More flee Cameroon’s English-speaking areas; UN concerned over safety of women and children

19 January 2018

As swelling numbers of people flee English-speaking areas of Cameroon for Nigeria, the United Nations on Friday expressed concern over the precarious situation of women and children, which make now up about 80 per cent of the approximately 10,000 registered refugees in eastern Nigeria’s Cross River state.

“Some of these are boys and girls who fled to Nigeria alone,” William Spindler, spokesperson for the Office of the UN High Commissioner for Refugees (UNHCR) told reporters at the regular press briefing in Geneva, adding that unaccompanied and separated children are particularly vulnerable.

“UNHCR has received numerous reports that children have to work or beg to survive or to help their families,” he added.

Many reported that they were unable to attend school, for lack of time and money. Thousands more are among the population of unregistered Cameroonians in neighbouring states, where some of the children are unaccompanied and vulnerable.

“UNHCR is working with the Nigerian authorities to assist with the reunification of separated children with their families, to provide unaccompanied children with protection services and to restore the basic right of all children to education,” Mr. Spindler said.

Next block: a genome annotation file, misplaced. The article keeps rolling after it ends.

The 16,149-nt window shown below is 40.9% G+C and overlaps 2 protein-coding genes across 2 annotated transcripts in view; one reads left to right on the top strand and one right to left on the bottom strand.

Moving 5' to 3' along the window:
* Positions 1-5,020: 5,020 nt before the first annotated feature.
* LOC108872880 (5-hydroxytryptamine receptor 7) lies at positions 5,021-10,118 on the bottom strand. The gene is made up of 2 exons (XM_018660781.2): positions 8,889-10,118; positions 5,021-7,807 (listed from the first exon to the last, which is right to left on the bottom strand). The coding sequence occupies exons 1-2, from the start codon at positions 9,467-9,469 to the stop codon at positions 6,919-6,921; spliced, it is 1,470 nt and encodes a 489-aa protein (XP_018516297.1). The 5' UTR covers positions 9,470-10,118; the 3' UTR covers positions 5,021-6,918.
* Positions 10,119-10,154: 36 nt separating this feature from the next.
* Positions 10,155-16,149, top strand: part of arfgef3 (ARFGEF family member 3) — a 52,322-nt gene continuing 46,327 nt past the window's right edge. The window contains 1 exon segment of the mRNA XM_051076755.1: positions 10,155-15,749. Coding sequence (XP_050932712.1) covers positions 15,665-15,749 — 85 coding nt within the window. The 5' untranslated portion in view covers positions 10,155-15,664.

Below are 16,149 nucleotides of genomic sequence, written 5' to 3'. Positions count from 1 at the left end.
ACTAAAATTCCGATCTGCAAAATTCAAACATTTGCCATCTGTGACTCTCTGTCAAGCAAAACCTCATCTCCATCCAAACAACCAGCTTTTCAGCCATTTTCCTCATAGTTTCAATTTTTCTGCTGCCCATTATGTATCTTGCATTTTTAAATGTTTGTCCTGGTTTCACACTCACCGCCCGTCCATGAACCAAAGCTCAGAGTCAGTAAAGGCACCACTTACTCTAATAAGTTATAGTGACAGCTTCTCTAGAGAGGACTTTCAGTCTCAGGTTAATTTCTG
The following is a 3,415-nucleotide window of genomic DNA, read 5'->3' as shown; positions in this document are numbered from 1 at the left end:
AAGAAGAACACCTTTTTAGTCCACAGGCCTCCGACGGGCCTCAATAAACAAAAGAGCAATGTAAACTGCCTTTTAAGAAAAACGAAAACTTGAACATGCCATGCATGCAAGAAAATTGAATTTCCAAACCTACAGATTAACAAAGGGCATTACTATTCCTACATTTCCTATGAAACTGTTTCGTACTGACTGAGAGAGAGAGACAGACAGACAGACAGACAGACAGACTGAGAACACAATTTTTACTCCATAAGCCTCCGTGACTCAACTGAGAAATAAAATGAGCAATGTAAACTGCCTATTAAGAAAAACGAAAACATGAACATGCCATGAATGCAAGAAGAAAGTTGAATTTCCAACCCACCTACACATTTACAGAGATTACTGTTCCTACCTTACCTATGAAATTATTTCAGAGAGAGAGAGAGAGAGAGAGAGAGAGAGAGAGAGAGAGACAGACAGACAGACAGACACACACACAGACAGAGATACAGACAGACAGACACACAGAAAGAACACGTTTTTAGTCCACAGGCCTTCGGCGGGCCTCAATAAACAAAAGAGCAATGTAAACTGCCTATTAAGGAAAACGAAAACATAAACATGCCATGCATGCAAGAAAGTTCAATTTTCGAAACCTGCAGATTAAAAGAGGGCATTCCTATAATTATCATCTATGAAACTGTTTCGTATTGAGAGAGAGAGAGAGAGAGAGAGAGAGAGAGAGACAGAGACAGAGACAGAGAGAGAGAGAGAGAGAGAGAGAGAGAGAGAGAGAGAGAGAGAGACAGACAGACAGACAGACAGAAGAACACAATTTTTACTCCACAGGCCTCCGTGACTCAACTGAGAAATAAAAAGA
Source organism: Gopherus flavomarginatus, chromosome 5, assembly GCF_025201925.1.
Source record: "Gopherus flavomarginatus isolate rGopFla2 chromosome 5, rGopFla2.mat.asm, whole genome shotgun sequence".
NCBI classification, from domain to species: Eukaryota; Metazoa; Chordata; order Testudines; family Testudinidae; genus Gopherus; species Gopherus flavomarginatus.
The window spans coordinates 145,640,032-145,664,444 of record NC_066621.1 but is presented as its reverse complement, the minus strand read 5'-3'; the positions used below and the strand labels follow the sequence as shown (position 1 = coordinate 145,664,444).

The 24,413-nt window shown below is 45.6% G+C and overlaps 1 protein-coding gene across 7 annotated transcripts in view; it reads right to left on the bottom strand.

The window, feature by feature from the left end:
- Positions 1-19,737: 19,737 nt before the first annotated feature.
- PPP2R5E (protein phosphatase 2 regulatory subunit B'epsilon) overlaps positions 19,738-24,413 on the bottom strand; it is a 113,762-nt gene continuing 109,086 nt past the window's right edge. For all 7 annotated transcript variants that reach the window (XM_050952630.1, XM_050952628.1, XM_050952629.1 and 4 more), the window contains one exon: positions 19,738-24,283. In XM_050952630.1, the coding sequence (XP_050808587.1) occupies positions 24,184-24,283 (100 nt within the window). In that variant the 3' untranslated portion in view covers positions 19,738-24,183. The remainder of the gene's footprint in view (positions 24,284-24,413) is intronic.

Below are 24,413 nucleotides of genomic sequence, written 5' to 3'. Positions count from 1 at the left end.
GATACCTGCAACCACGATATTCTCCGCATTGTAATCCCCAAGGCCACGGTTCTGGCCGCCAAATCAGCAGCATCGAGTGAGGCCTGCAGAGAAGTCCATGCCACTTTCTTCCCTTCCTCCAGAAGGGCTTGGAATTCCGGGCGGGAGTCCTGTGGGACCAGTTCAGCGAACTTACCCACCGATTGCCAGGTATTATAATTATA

Some of the children fleeing to Nigeria told UNHCR that they had been out of school in Cameroon for all of 2017.

“For women, the lack of work combined with the over-stretched reception facilities, creates a higher risk of sexual and gender-based violence, particularly from survival sex,” he continued.

While only a limited number of cases have been recorded, mainly in the Amana community of Cross River state, UNHCR is concerned that many more go unreported or are referred only to community elders.

“Incidents of domestic violence, as well as cases of teenage pregnancies involving girls as young as 14, have also been reported,” the spokesperson elaborated.

In Nigeria’s Benue state, two school buildings are serving as temporary refugee accommodations, where women and their families sleep inside communal school halls – deprived of private space and the right to family dignity.

“For them, and for the rest of the population living in temporary tents hastily built next to local residences, sufficient and appropriate shelter is key to ensure adequate registration, systematic aid distribution and reduced protection risks,” Mr. Spindler underscored.

UNHCR and the Nigerian authorities are currently working to identify sites away from the border, where the refugees can live according to international standards.

“We are also establishing offices in the towns of Calabar and Adikpo to better provide assistance and protection to the women and children,” he said, noting that support includes food, basic relief items, water and sanitation facilities.

Since mid-2017, Cameroon’s Anglophone regions have seen demonstrations as tensions have mounted over what the country’s English-speakers see as discrimination against them in favour of the majority French-speaking population.

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